1987 Washington quarter
|Philadelphia||1987 P quarter||582,499,481|
|San Francisco||1987 S proof quarter||4,227,728|
|Denver||1987 D quarter||655,594,696|
Mellon refused to listen to the Commission’s reasons and persuasion why the chosen design was highly artistic. Despite being the best possible solution among a hundred works submitted to the competition, her work was rejected. The Treasury Secretary chose John Flanagan‘s coin design.
He got the honor to create a new coin, but his solution was too conservative, with a frozen image on the obverse. Plus, the complicated coin reverse caused numerous troubles during the minting process.
The result was the quarters with weak design elements and a few Motto solutions during the first few minting years. This design part was initially weakly defined, while it was barely legible in coins issued in 1934.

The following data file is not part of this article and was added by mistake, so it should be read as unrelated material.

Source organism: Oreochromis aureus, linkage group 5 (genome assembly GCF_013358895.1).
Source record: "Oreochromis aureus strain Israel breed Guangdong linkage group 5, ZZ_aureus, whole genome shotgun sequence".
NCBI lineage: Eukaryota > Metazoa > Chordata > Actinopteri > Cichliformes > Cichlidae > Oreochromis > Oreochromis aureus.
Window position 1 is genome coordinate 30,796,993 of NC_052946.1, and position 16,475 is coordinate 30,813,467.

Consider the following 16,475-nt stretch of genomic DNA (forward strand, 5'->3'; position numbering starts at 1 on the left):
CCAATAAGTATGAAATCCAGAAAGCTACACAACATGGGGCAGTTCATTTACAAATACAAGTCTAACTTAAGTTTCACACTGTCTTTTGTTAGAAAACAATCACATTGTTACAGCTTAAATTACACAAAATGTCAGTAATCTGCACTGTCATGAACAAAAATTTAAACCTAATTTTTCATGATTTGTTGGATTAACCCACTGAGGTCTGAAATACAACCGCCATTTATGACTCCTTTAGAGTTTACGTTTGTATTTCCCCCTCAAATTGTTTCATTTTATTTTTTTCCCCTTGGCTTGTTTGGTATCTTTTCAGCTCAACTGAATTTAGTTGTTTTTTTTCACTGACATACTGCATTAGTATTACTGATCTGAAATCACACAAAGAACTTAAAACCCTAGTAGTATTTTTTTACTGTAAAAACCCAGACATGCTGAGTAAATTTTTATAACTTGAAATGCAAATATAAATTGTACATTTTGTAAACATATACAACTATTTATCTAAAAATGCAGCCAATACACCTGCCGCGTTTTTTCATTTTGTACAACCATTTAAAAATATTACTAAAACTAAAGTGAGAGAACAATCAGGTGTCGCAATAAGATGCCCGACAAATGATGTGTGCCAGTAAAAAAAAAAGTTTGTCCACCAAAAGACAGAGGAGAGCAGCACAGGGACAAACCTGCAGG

The first Washington quarters were silver coins, but the first replacement appeared in 1965. Then, the US Mint changed the composition and started producing cupronickel-clad quarters.
The following modification occurred in the 1975 Bicentennial quarters. Their obverse showed the dual date, 1776-1976, and a Drummer Boy occupied the reverse.
The 1987 Washington quarters are still modern coins made of a copper core coated with a thin layer of two metals, copper and nickel. Most of these 35-year-old pieces have yet to be collectible, and their low price will undoubtedly increase over time. Since most of these quarters are in circulation, those in perfect condition will become valuable over time.
Features of the 1987 Washington Quarter